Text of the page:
So those who know me well, know that Welcome to Night Vale is my favorite thing in the history of ever. What you may or may not probably also know is that they came out with a book in October. A book I had pre-ordered and received the day it came out. Because that’s what you do when your favorite thing ever suddenly exists in book form.
Or at least, that’s what I do.
I worked late that night and could barely concentrate. All I wanted was that sweet book action. I rushed home and raced to my mailbox. My heart was pounding. I hadn’t even looked at the cover of the book online lest I die of excitement.
I tore into the packaging like a rabid animal. And there it was. My book. My Night Vale. And the cover was so beautiful. I kissed it. Right there. In front of god and all my neighbors. It was the most action I’d had in a pathetic amount of months.
I vowed to read every word of that gorgeous book right then and there. I vowed to not sleep until I had consumed it. I would make these words a part of myself. I would weave a blanket of them around myself and wear it as a protective charm.
I may have been a bit overzealous.
I fell asleep after about 30 pages and woke up feeling betrayed by my body. How dare it sleep? How dare it even need sleep in the presence of such majesty? I have no excuses for my behavior.
So the next day I read the entire thing in one sitting lying in bed. Trying to find a position that did not make me want to die. Which is impossible with my jacked up back.
And I will review that book now:
I don’t quite know how to say this. So I’ll just come out and say it. I did not love this book. It left me feeling a bit ambiguous. It’s possible that my hopes were too high. Okay in fairness, it’s likely that my hopes were too high.
The authors (and creators of the podcast) Joseph Fink and Jeffrey Cranor took me through a range of emotions. Not all of which were expected or welcome. The podcast is entertaining and amusing but also, at times, deep and thought provoking. It has made me cry many times.
The book just made me feel melancholy.
The relationship between Diane Crayton and her son, Josh was upsetting for me. Maybe this is because of my own issues, my own life. But it was difficult for me to read and impossible for me to enjoy.
I saw those same conflicts echoed in the other main character of the novel, Jackie Fierro and her mother. Why does everyone have such strained relationships with their mothers in Night Vale?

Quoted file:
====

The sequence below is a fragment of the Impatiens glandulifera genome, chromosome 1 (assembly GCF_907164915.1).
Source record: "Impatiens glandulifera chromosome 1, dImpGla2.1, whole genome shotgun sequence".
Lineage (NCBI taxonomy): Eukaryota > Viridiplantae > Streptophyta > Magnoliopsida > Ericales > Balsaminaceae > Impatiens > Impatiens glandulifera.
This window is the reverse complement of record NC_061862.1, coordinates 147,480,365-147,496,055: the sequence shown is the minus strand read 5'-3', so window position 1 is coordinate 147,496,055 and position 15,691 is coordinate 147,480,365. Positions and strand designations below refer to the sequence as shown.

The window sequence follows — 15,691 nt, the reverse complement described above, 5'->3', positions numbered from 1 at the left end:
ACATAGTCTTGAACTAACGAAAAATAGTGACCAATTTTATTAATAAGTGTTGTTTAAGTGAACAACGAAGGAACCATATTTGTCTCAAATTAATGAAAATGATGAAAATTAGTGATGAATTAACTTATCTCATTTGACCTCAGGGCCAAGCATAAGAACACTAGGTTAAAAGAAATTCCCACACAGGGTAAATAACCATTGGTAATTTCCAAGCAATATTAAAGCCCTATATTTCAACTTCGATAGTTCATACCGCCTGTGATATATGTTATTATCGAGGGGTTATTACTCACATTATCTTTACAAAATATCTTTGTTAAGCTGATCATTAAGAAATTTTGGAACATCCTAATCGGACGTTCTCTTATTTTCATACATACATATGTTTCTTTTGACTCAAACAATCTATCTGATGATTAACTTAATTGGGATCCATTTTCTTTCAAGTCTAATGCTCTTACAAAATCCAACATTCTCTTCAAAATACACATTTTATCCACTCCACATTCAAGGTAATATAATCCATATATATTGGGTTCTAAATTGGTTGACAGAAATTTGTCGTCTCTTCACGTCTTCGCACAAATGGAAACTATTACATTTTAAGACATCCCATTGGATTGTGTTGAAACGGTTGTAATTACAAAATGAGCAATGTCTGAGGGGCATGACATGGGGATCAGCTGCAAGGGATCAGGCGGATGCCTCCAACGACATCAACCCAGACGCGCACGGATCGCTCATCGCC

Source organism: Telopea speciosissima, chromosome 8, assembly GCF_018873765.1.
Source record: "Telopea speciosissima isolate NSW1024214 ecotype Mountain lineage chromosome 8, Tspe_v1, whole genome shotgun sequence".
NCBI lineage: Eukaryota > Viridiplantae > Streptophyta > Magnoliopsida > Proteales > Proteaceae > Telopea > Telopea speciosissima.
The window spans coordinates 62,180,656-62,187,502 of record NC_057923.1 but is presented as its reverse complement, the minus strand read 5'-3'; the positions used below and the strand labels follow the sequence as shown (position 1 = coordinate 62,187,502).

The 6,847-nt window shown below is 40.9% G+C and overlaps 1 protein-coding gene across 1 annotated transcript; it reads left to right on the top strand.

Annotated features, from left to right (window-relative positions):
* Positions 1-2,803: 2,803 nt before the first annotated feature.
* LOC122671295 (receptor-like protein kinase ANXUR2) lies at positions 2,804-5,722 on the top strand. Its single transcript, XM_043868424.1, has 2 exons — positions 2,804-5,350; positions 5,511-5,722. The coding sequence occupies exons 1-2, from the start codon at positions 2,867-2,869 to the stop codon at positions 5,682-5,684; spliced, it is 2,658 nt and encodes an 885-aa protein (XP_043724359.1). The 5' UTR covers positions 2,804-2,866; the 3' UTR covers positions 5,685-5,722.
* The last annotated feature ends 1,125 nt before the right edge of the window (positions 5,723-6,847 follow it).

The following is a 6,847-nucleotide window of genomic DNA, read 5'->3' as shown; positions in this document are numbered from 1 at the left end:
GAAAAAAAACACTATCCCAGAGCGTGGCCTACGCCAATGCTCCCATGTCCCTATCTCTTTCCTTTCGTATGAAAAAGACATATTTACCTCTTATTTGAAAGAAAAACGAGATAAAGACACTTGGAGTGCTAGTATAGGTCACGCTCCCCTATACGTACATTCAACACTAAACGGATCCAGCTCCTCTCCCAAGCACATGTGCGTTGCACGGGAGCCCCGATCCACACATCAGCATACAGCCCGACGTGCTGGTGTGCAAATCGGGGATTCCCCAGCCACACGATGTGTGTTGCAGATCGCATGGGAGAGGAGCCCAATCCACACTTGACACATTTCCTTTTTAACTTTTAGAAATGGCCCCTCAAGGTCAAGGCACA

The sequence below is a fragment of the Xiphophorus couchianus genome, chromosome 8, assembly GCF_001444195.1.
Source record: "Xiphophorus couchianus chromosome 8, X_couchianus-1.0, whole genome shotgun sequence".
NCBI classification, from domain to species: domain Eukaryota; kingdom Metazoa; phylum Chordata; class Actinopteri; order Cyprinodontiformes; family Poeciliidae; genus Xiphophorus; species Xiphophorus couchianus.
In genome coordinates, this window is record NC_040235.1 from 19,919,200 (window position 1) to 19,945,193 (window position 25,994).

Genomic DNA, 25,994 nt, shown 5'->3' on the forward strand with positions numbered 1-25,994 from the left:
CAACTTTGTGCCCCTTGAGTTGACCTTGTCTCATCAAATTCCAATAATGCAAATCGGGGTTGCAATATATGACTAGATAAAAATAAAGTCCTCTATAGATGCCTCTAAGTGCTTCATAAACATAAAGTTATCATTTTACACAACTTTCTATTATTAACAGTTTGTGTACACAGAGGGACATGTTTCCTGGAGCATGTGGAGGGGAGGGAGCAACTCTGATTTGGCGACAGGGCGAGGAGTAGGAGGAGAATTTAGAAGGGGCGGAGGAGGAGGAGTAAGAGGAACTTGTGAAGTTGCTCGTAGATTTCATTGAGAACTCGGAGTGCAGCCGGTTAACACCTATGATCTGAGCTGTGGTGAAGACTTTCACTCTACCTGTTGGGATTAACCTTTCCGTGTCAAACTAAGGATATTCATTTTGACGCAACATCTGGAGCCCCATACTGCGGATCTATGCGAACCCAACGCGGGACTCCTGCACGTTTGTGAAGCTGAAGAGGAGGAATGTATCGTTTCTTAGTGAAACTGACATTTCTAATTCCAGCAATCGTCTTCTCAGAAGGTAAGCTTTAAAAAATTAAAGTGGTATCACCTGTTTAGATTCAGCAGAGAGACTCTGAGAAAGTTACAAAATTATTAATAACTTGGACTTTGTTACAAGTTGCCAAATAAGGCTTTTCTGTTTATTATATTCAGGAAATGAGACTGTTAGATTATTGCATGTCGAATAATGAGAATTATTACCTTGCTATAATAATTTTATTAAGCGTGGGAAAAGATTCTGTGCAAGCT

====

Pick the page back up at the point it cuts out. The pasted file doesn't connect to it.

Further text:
Both characters are completely isolated from the world around them. They live in silent cages of work and home with no room for anything in between. They do not even have friends, just acquaintances.
Jackie is trying to solve the mystery of the slip of paper she can’t seem to get rid of. And Diane is trying to solve the mystery of Josh’s father’s sudden reappearance in Night Vale. The two of them clash several times before deciding to team up and figure out just what is going on in their town.
Many of the old Night Vale familiar faces make appearances in this novel. Old Woman Josie and the angels; who are some of my favorite characters and are in my favorite scene in the book.
John Peters, you know, the farmer? Even Mayor Dana Cardinal and Steve Carlsberg, who is apparently universally hated by the citizens of the town which is becoming increasingly inexplicable to me.
Jackie and Diane brave the terrifying library and a pack of ferocious librarians in their quest. This was one of the best parts of the book, creepy and well written. The characters seemed the most complex and multidimensional in the library scenes.
Eventually the two of them do solve their respective mysteries. Which of course turn out to be inextricably linked. The way many things in Night Vale are.
Also, the long awaited identity of the man in the tan jacket is revealed. I personally have wondered at his identity since his original appearance in the podcast and felt some satisfaction at finally having some answers.
The novel also addresses the question of what it is like for Night Vale to touch upon the real world, even if only at the edges. The answers are about what you would expect from these two writers.
Overall I would say the book is good. Certainly worth reading. Worth owning. I still love the podcast and will definitely be rereading the book again at some point.
Has anyone else read it? Is this a case of me being too picky about the thing I love most in the world? Let me know what you think.
Maurnas is the barely anonymous alias of a reclusive Floridian fangirl. She has an alleged humor blog at cursitivity.WordPress.com and can also be found at maurnas@cursitivity on Twitter. She writes almost as much as she reads but has done nothing with her debatable talents thus far other than all the blogging and tweeting and writing.